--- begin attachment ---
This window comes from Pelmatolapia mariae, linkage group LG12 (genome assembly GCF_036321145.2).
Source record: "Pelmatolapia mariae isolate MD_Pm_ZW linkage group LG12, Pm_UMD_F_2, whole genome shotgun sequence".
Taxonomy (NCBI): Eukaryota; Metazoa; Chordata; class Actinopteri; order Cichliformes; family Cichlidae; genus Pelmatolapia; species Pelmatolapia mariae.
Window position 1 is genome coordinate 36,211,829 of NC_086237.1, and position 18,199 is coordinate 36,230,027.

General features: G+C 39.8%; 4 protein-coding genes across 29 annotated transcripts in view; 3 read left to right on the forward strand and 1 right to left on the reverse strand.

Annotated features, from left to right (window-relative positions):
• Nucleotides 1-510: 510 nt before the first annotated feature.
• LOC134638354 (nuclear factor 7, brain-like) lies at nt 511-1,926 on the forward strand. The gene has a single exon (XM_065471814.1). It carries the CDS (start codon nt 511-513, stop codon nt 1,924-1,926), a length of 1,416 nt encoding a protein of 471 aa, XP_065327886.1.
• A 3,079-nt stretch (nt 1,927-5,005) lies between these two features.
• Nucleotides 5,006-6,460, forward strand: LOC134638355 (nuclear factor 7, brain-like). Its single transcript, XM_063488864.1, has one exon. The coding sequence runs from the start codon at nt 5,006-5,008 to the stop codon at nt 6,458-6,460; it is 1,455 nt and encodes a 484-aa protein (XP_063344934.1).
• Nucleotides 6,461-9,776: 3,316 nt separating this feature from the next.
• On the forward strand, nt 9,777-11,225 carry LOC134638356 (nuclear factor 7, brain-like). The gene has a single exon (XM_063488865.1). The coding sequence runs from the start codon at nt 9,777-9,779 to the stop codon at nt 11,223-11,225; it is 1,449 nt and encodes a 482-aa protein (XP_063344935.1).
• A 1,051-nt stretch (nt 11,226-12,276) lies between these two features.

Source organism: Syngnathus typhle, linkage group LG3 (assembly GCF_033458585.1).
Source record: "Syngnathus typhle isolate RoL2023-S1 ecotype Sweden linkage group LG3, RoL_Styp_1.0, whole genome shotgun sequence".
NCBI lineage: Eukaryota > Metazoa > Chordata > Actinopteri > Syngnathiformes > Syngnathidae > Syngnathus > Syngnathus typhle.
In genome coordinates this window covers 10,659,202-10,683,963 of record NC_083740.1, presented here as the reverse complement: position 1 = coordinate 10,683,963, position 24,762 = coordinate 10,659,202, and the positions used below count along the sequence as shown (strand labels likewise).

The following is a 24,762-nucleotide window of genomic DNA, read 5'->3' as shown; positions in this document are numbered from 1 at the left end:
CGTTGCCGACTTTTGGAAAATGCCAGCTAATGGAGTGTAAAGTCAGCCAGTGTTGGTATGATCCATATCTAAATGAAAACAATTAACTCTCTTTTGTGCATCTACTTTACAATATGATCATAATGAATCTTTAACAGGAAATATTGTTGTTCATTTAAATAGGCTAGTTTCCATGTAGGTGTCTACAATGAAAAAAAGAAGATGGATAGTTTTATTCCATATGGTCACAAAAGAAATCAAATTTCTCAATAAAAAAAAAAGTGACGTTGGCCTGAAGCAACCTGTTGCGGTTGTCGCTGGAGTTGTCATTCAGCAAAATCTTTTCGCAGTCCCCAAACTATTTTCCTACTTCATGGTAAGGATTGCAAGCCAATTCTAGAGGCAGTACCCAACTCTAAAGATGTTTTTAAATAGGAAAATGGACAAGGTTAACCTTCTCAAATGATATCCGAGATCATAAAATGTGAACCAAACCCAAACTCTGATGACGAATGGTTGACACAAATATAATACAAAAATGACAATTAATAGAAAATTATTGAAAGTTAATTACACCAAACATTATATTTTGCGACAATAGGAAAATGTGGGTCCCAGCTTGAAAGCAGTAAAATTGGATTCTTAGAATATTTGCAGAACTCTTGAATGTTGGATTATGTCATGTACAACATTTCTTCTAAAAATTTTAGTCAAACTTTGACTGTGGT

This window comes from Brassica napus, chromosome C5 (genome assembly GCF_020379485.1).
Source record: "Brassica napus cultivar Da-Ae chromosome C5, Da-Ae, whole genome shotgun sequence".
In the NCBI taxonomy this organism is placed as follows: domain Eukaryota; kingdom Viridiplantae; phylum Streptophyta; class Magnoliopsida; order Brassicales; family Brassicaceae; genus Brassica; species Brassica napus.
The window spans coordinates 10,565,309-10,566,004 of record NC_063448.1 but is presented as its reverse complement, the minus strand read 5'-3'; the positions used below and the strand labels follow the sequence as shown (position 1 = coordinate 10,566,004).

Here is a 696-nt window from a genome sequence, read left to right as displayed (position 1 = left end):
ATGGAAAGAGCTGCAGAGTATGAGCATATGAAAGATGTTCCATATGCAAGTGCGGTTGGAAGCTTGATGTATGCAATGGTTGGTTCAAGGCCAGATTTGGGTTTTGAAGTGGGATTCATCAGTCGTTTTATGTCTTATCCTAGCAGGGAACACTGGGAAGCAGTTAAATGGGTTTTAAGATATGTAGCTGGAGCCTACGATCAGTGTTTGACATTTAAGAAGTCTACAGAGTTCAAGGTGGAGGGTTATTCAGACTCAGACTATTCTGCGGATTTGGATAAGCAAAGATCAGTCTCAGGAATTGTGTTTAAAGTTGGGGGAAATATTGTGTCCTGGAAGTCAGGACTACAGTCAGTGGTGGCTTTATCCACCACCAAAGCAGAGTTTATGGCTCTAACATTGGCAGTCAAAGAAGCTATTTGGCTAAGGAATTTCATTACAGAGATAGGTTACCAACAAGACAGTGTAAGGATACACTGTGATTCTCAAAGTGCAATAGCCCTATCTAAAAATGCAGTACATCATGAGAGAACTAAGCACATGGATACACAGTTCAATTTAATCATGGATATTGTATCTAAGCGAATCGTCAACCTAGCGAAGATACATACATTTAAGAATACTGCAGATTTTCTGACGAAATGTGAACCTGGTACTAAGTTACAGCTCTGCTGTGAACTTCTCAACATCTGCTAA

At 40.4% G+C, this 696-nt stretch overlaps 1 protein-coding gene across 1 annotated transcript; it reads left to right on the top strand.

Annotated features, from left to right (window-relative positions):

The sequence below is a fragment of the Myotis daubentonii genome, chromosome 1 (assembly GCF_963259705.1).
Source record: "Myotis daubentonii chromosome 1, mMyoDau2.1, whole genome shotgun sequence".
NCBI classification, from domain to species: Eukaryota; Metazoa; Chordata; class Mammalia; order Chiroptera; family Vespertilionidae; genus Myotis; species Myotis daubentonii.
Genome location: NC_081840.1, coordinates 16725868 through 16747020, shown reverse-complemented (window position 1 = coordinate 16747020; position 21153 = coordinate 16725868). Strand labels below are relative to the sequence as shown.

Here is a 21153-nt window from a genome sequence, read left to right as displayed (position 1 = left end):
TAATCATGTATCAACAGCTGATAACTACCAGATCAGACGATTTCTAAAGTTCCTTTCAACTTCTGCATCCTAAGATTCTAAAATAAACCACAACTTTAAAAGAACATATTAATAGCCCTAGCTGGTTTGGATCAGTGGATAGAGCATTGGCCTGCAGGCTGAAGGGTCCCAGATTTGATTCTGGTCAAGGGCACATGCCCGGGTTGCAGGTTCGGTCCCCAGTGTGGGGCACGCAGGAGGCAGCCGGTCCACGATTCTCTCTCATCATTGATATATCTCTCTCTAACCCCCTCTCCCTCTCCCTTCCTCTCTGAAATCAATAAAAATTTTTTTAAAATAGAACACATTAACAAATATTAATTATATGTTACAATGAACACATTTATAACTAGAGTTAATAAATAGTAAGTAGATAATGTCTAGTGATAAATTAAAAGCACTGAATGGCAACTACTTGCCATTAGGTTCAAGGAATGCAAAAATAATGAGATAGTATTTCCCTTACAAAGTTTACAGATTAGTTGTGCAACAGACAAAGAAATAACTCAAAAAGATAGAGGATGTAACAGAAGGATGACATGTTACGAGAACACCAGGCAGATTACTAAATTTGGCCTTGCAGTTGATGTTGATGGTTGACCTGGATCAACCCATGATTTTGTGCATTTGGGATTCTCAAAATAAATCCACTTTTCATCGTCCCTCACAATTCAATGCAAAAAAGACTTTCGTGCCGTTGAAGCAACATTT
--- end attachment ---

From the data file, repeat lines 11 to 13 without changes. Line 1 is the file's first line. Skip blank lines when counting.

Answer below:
• Nucleotides 6,461-9,776: 3,316 nt separating this feature from the next.
• On the forward strand, nt 9,777-11,225 carry LOC134638356 (nuclear factor 7, brain-like). The gene has a single exon (XM_063488865.1). The coding sequence runs from the start codon at nt 9,777-9,779 to the stop codon at nt 11,223-11,225; it is 1,449 nt and encodes a 482-aa protein (XP_063344935.1).
• A 1,051-nt stretch (nt 11,226-12,276) lies between these two features.